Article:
Pluto (minor-planet designation: 134340 Pluto) is a dwarf planet in the Kuiper belt, a ring of bodies beyond the orbit of Neptune. It was the first object discovered in the Kuiper belt and remains the largest known body in that area. After Pluto was discovered in 1930, it was declared the ninth planet from the Sun. However, beginning in the 1990s, its status as a planet was questioned following the discovery of several objects of similar size in the Kuiper belt and the scattered disc, including the dwarf planet Eris, leading the International Astronomical Union (IAU) in 2006 to define the term planet formally—excluding Pluto and reclassifying it as a dwarf planet.

Pluto or
Northern hemisphere of Pluto in true color, taken by NASA's New Horizons probe in 2015[lower-alpha 1]
Discovered byClyde W. Tombaugh
Discovery siteLowell Observatory
Discovery dateFebruary 18, 1930
(134340) Pluto
Pronunciation/ˈplt/ (listen)
Named after
AdjectivesPlutonian /plˈtniən/[1]
Orbital characteristics[2][lower-alpha 2]
Epoch J2000
Earliest precovery dateAugust 20, 1909
  • 49.305 AU
  • (7.37593 billion km)
  • February 2114
  • 29.658 AU
  • (4.43682 billion km)[3]
  • (September 5, 1989)[4]
  • 39.482 AU
  • (5.90638 billion km)
366.73 days[3]
4.743 km/s[3]
14.53 deg
  • 17.16°
  • (11.88° to Sun's equator)
Known satellites5
Physical characteristics
Dimensions2,376.6±1.6 km (observations consistent with a sphere, predicted deviations too small to be observed)[5]
Mean radius
Mean density
1.854±0.006 g/cm3[6][7]
1.212 km/s[lower-alpha 6]
  • −6.38680 d
  • −6 d, 9 h, 17 m, 00 s
  • −6.387230 d
  • −6 d, 9 h, 17 m, 36 s
Equatorial rotation velocity
47.18 km/h
122.53° (to orbit)[3]
North pole right ascension
North pole declination
Albedo0.52 geometric[3]
0.72 Bond[3]
Surface temp. min mean max
Kelvin 33 K 44 K (−229 °C) 55 K
13.65[3] to 16.3[11]
(mean is 15.1)[3]
0.06″ to 0.11″[3][lower-alpha 7]
Surface pressure
1.0 Pa (2015)[7][13]
Composition by volumeNitrogen, methane, carbon monoxide[14]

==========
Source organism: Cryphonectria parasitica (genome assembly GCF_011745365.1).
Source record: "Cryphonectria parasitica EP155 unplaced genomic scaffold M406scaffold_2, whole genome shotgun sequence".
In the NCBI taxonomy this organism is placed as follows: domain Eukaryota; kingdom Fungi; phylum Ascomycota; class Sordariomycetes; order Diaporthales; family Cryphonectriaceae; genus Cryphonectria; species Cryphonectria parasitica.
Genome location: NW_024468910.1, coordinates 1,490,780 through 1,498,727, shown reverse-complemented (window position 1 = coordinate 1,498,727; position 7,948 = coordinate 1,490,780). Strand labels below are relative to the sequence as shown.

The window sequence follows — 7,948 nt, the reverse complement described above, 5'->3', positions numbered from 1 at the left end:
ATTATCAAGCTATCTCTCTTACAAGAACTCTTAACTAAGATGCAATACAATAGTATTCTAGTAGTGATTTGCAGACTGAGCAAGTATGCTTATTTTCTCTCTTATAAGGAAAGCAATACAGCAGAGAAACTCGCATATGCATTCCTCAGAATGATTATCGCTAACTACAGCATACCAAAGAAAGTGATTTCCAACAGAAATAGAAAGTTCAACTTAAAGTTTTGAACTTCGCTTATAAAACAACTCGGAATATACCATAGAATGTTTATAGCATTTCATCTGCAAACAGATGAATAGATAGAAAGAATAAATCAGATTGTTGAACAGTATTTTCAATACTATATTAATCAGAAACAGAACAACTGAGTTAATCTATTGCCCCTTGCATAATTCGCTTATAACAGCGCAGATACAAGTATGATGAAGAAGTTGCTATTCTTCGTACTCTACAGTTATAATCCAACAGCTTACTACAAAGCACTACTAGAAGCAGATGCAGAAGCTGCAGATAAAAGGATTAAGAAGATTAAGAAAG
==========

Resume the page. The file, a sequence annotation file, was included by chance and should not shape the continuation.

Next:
Pluto compared in size to the Earth and Moon

Pluto is the ninth-largest and tenth-most-massive known object directly orbiting the Sun. It is the largest known trans-Neptunian object by volume but is less massive than Eris. Like other Kuiper belt objects, Pluto is primarily made of ice and rock and is relatively small—one-sixth the mass of the Moon and one-third its volume. It has a moderately eccentric and inclined orbit, ranging from 30 to 49 astronomical units (4.5 to 7.3 billion kilometers; 2.8 to 4.6 billion miles) from the Sun. Therefore, Pluto periodically comes closer to the Sun than Neptune. Still, a stable orbital resonance with Neptune prevents them from colliding. As a result, light from the Sun takes 5.5 hours to reach Pluto at its average distance (39.5 AU [5.91 billion km; 3.67 billion mi]).

Pluto has five known moons: Charon (the largest, whose diameter is just over half that of Pluto), Styx, Nix, Kerberos, and Hydra. Pluto and Charon are sometimes considered a binary system because the barycenter of their orbits does not lie within either body. Pluto and Charon are tidally locked.

The New Horizons spacecraft performed a flyby of Pluto on July 14, 2015, becoming the first and, to date, only spacecraft to do so. During its brief flyby, New Horizons made detailed measurements and observations of Pluto and its moons. In September 2016, astronomers announced that the reddish-brown cap of the north pole of Charon is composed of tholins, organic macromolecules that may be ingredients for the emergence of life, and produced from methane, nitrogen, and other gases released from the atmosphere of Pluto and transferred 19,000 km (12,000 mi) to the orbiting moon.

Share this article:

This article uses material from the Wikipedia article Pluto, and is written by contributors. Text is available under a CC BY-SA 4.0 International License; additional terms may apply. Images, videos and audio are available under their respective licenses.